Trust us: Telcos told they can't verify journalist metadata warrants

Australian telecommunications companies will have to accept, at face value, that government agencies have obtained a warrant to access the metadata of a journalist.

Telecommunications companies receiving requests from government agencies to access the metadata of a journalist will have to take the agency at its word that it has obtained a court warrant to access the metadata of a journalist, and will not be able to see the warrant to verify it before handing over the data.

Under mandatory data-retention legislation passed in March, Australian carriers must retain a certain, as yet undefined, set of customer data -- such as call records, IP addresses, billing information, data volumes, and other so-called "metadata" for a minimum of two years.

This data can then be accessed by a number of government agencies without a warrant, with the only hurdle to clear being internal authorisation. The agencies then state to telecommunications companies in writing that they have authorisation for the data, and ask for it to be handed over.

The process is largely the same as it has been conducted in the past, but when passing the mandatory data-retention legislation, the Labor opposition, in voting with the government, sought to protect the sources of journalists by including the requirement that agencies seeking to find the source of a leak to a journalist will require a warrant before accessing that journalist's metadata.

Despite this new protection, documents sent to Australian telecommunications companies from the Attorney-General's Department (AGD) and obtained by ZDNet reveal that the telcos will have no way of knowing whether the warrant has been obtained. The request will look the same as any other to the carrier.

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(Image: Screenshot by Josh Taylor/ZDNet)

In the industry FAQ sent to carriers, the Attorney-General's Department has said that authorisations will continue the same way they have today, in writing. The carrier should "take steps to verify the authenticity of the request from the agency" with the agency directly, or the Attorney-General's Department, but the process will remain largely the same.

"The data-retention obligations do not alter the powers relevant to making requests. Service providers should expect that the kinds of requests they receive will change only to the extent that once the data-retention regime is fully implemented, requested data within the prescribed data set may be two or more years old," the document states.

"A request to a service provider for data for the purpose of identifying a journalist's source will have the same form as other data requests."

While the agency will have additional requirements to make the request for a journalist's metadata, the carrier will have no knowledge of that.

"The existence of a journalist information warrant will not be disclosed to the service provider as part of an agency's data request. It is the responsibility of the requesting agency, not the service provider, to determine whether requested data falls under this category. Agencies' decisions in this respect will be subject to independent oversight by the Inspector-General of Intelligence and Security, in the case of ASIO, and the Commonwealth Ombudsman, in the case of enforcement agencies," the document states.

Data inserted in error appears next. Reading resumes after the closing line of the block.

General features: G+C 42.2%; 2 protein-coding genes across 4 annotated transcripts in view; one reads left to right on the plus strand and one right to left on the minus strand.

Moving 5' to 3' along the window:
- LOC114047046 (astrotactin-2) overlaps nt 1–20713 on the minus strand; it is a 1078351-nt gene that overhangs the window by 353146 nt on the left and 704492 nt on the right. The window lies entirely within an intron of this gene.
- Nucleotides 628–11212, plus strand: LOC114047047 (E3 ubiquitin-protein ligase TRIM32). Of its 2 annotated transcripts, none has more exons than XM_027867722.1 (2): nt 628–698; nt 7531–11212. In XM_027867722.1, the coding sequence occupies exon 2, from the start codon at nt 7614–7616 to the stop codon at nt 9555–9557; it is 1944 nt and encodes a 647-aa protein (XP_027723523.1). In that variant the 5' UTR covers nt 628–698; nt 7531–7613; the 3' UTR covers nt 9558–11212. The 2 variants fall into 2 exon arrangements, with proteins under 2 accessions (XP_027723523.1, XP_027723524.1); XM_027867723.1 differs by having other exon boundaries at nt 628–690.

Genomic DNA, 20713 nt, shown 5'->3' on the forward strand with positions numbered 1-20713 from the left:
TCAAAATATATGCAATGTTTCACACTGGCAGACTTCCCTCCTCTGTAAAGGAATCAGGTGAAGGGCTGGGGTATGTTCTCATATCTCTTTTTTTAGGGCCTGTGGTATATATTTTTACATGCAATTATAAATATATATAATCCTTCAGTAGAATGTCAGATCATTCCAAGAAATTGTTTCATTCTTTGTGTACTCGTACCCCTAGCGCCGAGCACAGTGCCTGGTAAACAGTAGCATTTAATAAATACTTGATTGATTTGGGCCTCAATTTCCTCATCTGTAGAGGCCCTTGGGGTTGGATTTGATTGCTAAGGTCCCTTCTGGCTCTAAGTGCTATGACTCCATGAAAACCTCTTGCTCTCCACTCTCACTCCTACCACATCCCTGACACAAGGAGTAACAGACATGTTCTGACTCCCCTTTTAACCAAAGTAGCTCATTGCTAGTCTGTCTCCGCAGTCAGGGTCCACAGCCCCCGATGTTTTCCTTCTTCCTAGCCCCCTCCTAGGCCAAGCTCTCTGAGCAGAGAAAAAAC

This aspect is not specifically outlined in the legislation, but there is a potential two-year jail term for disclosing the application, or existence, of a journalist warrant.

A spokesperson for the Attorney-General's Department said it was up to the Commonwealth Ombudsman to ensure warrants were obtained.

"Enforcement agencies are required to provide the ombudsman with a copy of every journalist information warrant and every data authorisation made under the authority of a journalist information warrant," the spokesperson said.

"This ensures that the ombudsman has complete visibility of all such warrants are authorisations."

Due to the journalist warrants just allowing authorisation to be given to an agency, the AGD has argued it is different to interception warrants that are provided to telcos, because no action is required from telcos when the journo warrant is issued.

The Australian Federal Police (AFP) confirmed earlier this year that in the 18 months prior to the announcement, the agency had received 13 referrals relating to leaks to journalists. The AFP told a Senate Estimates committee that four of these came from the offices of members of parliament, eight were from agencies, and one was from a private individual. The AFP said that nine of the 13 referrals were triggered by media reporting.

ISPs have until August 13 to submit to the AGD their implementation plans for complying with the mandatory data-retention regime.

Cracks are already appearing in the department's implementation of the policy. ZDNet has heard from ISPs that are unsure of what data they will be required to retain, and complained about a lack of communication from the Attorney-General's Department. At a recent event hosted by the Communications Alliance, frustration with the government boiled over, with Skeeve Stevens from Eintellego Networks describing it as a "mess".

"There is such a mess, and so many unanswered questions, and [AGD] needs what I am going to do in six weeks? Get serious, people, this is just ridiculous," he said at the meeting.

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